Tax Watch: Methodology
This survey draws on data collated by The Irish Times business team as part of its Top 1000 Companies project (www.top1000.ie) and is extracted from company filings to the Companies Registration Office and annual reports. The data is based on latest accounts filed as of Friday, September 13th 2013.
Only companies which are deemed to have “substance”, ie employees on the ground in Ireland, are deemed to be eligible for inclusion in the Top 1000 – hence companies which may opt to operate in Ireland solely for tax reasons are outside the scope of this survey.
The survey is based on companies which file publicly disclosed accounts - unlimited companies, for whom turnover is estimated, or companies who file on a global consolidated basis, are excluded.
In this respect, it should be noted that tables are based on information that is publicly available, and there may be omissions given that it is impossible to determine the tax charge made by some companies.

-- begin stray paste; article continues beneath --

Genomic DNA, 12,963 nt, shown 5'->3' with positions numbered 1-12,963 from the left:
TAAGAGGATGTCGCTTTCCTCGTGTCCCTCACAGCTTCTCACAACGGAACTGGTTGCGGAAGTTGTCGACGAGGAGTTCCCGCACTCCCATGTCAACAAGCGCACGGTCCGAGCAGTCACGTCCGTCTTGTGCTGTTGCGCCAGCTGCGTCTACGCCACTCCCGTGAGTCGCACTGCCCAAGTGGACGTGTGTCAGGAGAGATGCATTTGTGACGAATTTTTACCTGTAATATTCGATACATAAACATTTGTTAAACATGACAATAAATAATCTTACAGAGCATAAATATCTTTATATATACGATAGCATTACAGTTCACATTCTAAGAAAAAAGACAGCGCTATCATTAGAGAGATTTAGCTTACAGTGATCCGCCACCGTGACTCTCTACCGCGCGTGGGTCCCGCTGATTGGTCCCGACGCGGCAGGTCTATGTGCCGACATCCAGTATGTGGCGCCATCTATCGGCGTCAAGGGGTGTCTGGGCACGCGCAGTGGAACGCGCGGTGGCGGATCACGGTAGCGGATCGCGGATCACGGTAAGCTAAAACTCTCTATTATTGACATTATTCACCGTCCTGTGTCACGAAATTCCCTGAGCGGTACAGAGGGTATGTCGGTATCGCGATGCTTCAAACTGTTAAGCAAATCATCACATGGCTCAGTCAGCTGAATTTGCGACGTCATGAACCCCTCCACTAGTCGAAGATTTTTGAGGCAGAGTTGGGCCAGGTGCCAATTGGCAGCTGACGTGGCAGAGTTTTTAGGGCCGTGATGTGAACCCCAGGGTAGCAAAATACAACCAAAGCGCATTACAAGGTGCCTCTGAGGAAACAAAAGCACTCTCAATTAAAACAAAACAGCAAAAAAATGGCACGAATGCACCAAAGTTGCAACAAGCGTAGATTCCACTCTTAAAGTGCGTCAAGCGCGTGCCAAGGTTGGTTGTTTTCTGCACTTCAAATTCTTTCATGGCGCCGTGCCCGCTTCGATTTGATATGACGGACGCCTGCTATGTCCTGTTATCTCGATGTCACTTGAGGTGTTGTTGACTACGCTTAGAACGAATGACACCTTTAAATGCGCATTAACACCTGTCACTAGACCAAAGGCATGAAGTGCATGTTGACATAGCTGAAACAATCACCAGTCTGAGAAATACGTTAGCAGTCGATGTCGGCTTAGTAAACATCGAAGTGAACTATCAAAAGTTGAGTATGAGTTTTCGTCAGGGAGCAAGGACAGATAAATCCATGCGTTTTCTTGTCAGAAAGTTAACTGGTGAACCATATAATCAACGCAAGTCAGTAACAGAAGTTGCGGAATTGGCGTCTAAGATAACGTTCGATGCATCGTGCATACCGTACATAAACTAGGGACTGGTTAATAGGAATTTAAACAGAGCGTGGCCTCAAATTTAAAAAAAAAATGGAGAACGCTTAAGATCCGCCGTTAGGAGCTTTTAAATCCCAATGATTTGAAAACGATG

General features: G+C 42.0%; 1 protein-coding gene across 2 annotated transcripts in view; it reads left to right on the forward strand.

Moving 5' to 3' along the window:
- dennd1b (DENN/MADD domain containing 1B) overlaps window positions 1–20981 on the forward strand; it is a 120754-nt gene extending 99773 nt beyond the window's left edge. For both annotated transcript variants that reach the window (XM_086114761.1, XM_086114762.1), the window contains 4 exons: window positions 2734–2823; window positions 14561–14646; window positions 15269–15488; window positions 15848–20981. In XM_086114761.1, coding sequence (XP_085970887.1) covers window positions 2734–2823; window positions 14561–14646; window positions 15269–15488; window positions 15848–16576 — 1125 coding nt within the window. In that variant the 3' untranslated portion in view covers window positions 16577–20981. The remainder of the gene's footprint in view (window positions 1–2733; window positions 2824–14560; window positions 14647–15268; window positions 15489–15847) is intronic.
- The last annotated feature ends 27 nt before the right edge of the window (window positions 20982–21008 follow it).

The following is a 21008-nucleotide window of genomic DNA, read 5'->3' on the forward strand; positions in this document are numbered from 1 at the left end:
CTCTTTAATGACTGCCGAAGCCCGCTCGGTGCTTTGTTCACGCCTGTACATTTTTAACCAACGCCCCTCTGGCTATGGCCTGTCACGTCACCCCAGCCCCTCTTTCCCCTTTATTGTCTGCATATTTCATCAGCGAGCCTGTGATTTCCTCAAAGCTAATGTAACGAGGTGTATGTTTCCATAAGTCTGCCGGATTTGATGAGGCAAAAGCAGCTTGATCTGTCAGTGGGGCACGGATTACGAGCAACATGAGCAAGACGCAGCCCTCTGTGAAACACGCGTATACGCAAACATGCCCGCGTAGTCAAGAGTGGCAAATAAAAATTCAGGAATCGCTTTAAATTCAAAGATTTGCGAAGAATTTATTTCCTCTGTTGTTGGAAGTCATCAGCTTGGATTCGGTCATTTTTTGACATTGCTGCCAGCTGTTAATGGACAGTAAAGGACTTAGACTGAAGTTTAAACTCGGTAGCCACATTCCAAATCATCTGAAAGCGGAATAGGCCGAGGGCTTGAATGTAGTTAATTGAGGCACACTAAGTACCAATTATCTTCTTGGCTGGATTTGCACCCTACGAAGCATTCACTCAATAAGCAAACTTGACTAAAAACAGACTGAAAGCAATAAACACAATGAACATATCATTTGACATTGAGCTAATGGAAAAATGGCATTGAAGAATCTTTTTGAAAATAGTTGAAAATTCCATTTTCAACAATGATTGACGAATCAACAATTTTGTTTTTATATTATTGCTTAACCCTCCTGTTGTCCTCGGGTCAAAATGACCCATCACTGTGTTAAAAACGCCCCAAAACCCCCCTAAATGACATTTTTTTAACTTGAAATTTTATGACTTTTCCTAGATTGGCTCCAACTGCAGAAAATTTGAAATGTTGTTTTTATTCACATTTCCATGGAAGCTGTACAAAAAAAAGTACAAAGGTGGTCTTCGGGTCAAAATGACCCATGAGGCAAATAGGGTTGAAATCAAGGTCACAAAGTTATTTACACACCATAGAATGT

The tax figure is based on the “tax on profit on ordinary activities” given in the profit and loss account, and is used to illustrate current tax practices. It is this figure which is used to indicate a company’s effective tax rate (ie tax paid divided by pre-tax profit). Note that in some cases the figures shown may have been distorted by the inclusion of non-trading items. In addition, given the vagaries of a company’s performance from year to year, and therefore its resulting tax liabilities, the survey is meant to give a snapshot of tax payments and should not be seen as a comprehensive review of a company’s practices – for example, a company may pay a particularly high effective rate one year, but may not do so in subsequent years. Likewise, a company may book low tax in one year but might pay more in previous or subsequent years.
Employee figures are typically based on figures relating to Irish operations and Irish accounts, but in the case of Irish multinationals – eg CRH – the global figure is used.
When it comes to calculating the average effective tax rate of the Top 1000 companies, the following
exclusions have been made: companies registered in Northern Ireland; charities; companies which have posted a loss; financial services companies;
companies which have earned a tax credit; and some outliers - such as companies paying tax at 0 per cent or 300 per cent.